Before this visit it must be admitted, Rufus and Corinna Hallett, his parents according to the flesh, had been as remote and mythical to the mind of Peter Davenant as the Dragon's Teeth to their progeny, the Spartans. Merely in the most commonplace kind of data he was but poorly supplied concerning them. He knew his father had once been a zealous young doctor in Graylands, Illinois, and had later become one of the pioneers of medical enterprise in the mission field; he knew, too, that he had already worked for some years at Hankow before he met and married Miss Corinna Meecham, formerly of Drayton, Georgia, but at that time a teacher in a Chinese school supported by one of the great American churches. Events after that seemed to have followed rapidly. Within a few years the babe who was to become Peter Davenant had seen the light, the mother had died, and the father had perished as the victim of a rising in the interior of Hupeh. The child, being taken to America, and unclaimed by relatives, was brought up in the institution maintained for such cases by the Missionary Board of the church to which his father and mother had given their services. He had lived there till, when he was seven years old, Tom and Sarah Davenant, childless and yet longing for a child, had adopted him.

These short and simple annals furnished all that Davenant knew of his own origin; but after the visit to Hankow the personality of his parents at least became more vivid. He met old people who could vaguely recall them. He saw entries in the hospital records made by his father's hand. He stood by his mother's grave. As for his father's grave, if he had one, it was like that of Moses, on some lonely Nebo in Hupeh known to God alone. In the compound Davenant saw the spot on which his father's simple house had stood—the house in which he himself was born—though a wing of the modern hospital now covered it. It was a relief to him to find that, except for the proximity of the lepers' ward and the opium refuge, the place, with its trim lawns, its roses, its clematis, its azaleas, its wistaria, had the sweetness of an English rectory garden. He liked to think that Corinna Meecham had been able to escape from her duties in the crowded, fetid, multi-colored city right outside the gates to something like peace and decency within these quiet walls.

He was not a born traveler; still less was he an explorer. At the end of three days he was glad to take leave of his hosts at the hospital, and turn his launch down the river toward the civilization of Shanghai. But it was on the very afternoon of his departure that the ideas came to him which ultimately took him back to Boston, and of which he was now thinking as he strolled through the silvery mist beside the Charles.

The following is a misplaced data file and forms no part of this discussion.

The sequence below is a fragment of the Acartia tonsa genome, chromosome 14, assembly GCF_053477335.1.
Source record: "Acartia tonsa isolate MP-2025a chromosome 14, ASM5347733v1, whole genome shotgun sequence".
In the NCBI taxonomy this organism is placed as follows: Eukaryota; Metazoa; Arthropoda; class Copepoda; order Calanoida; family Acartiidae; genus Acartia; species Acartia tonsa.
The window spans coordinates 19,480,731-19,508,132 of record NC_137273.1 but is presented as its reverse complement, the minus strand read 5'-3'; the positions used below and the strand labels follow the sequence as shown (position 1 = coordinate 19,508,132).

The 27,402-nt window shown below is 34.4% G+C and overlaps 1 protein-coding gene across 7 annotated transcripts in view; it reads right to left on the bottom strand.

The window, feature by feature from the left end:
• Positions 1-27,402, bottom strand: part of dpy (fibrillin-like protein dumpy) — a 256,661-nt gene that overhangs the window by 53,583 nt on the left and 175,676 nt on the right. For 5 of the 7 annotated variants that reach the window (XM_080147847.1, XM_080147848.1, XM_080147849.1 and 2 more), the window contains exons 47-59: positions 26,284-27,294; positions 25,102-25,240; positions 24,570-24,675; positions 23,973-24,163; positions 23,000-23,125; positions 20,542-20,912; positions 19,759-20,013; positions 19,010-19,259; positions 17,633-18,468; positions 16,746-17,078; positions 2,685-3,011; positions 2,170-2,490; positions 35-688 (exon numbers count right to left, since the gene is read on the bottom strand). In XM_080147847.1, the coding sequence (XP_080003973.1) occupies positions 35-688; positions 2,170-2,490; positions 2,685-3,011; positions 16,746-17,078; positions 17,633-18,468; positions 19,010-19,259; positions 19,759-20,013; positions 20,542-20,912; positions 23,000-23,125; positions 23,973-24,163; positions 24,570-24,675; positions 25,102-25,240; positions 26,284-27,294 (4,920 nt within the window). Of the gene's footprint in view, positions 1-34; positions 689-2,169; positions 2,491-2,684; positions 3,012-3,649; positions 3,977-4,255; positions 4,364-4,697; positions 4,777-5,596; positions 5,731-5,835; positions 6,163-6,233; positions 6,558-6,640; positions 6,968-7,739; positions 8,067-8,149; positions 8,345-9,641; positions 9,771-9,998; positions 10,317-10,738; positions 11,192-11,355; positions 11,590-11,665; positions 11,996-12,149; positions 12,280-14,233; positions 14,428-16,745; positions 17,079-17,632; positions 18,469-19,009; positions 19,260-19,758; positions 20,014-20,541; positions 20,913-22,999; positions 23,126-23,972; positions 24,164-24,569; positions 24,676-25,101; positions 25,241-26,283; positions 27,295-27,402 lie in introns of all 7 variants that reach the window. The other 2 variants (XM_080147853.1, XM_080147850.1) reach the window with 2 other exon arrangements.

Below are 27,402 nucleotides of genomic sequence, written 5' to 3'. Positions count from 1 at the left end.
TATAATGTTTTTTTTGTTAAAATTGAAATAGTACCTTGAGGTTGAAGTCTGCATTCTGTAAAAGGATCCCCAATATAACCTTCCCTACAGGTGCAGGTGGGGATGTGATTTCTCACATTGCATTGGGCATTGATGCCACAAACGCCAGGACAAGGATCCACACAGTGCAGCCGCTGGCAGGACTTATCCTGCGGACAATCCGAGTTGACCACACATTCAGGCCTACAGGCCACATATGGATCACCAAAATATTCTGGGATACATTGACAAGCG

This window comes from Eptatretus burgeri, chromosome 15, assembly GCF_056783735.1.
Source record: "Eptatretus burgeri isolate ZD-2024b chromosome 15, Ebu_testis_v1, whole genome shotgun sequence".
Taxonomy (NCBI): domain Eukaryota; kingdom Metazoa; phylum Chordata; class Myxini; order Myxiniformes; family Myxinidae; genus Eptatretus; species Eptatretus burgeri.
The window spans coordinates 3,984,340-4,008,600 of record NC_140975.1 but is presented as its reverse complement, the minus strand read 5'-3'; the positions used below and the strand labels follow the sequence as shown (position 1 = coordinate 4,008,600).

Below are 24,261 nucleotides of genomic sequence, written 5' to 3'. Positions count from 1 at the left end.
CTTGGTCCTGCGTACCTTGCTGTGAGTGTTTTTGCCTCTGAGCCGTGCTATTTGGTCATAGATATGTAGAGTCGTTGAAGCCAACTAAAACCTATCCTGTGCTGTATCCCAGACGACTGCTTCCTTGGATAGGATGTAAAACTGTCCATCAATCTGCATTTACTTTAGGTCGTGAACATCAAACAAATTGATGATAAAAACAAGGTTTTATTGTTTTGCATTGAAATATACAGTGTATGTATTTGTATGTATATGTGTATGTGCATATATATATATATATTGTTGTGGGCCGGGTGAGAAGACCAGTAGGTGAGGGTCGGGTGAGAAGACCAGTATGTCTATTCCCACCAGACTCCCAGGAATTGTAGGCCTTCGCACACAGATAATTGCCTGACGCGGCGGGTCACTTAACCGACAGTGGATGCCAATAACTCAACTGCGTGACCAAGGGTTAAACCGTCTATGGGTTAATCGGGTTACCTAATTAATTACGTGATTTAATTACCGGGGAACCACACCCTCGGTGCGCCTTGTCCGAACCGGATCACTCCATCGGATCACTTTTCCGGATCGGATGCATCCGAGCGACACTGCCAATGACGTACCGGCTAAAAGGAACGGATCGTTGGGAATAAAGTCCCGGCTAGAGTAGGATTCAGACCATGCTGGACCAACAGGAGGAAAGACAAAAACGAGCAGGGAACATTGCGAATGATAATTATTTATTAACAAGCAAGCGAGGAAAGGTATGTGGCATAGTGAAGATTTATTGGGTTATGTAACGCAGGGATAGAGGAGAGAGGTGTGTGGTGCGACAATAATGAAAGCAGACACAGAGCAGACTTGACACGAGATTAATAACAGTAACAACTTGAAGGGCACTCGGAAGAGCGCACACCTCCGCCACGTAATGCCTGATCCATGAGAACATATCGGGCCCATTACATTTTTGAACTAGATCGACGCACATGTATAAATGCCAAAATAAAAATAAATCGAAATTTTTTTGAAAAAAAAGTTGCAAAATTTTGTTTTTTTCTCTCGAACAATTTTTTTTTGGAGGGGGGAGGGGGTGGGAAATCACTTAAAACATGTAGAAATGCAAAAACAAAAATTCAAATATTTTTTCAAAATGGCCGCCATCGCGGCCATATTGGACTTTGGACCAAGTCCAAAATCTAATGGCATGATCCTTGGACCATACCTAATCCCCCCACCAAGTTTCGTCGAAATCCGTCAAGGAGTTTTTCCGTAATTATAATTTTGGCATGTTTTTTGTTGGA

He had been standing then on the deck of his steam-launch gazing beyond the river, with its crowding, outlandish junks, beyond the towns and villages huddled along the banks, beyond walls gay with wistaria, beyond green rice-fields stretching into the horizon, to where a flaming sunset covered half the sky—a sunset which itself seemed hostile, mysterious, alien, Mongolian. He was thinking that it was on just this scene that his father and mother had looked year upon year before his birth. He wondered how it was that it had had no prenatal influence on himself. He wondered how it was that all their devotion had ended with themselves, that their altruism had died when Corinna Meecham's soul had passed-away and Rufus Hallett, like another Stephen, had fallen on his knees beneath the missiles of the villagers to whom he was coming with relief. They had spent their lives in the service of others; he had spent his in his own. It was curious. If there was anything in heredity, he ought to have felt at least some faint impulse from their zeal; but he never had. He could not remember that he had ever done anything for any one. He could not remember that he had ever seen the need of it. It was curious. He mused on it—mused on the odd differences between one generation and another, and on the queer way in which what is light to the father will sometimes become darkness in the son.

It was then that he found the question raising itself within him, "Is that what's wrong with me?"

The query took him by surprise. It was so out of keeping with his particular kind of self-respect that he found it almost droll. If he had never given himself to others, as his parents had, he had certainly paid the world all he owed it. He had nothing wherewith to reproach himself on that score. It had been a matter of satisfaction amounting to pride that he had made his bit of money without resorting in any single instance to methods that could be considered shady. If complaint or criticism could not reach him here, it could not reach him anywhere. Therefore the question as to whether there was anything wrong in his attitude toward others was so patently absurd that it could easily be dismissed.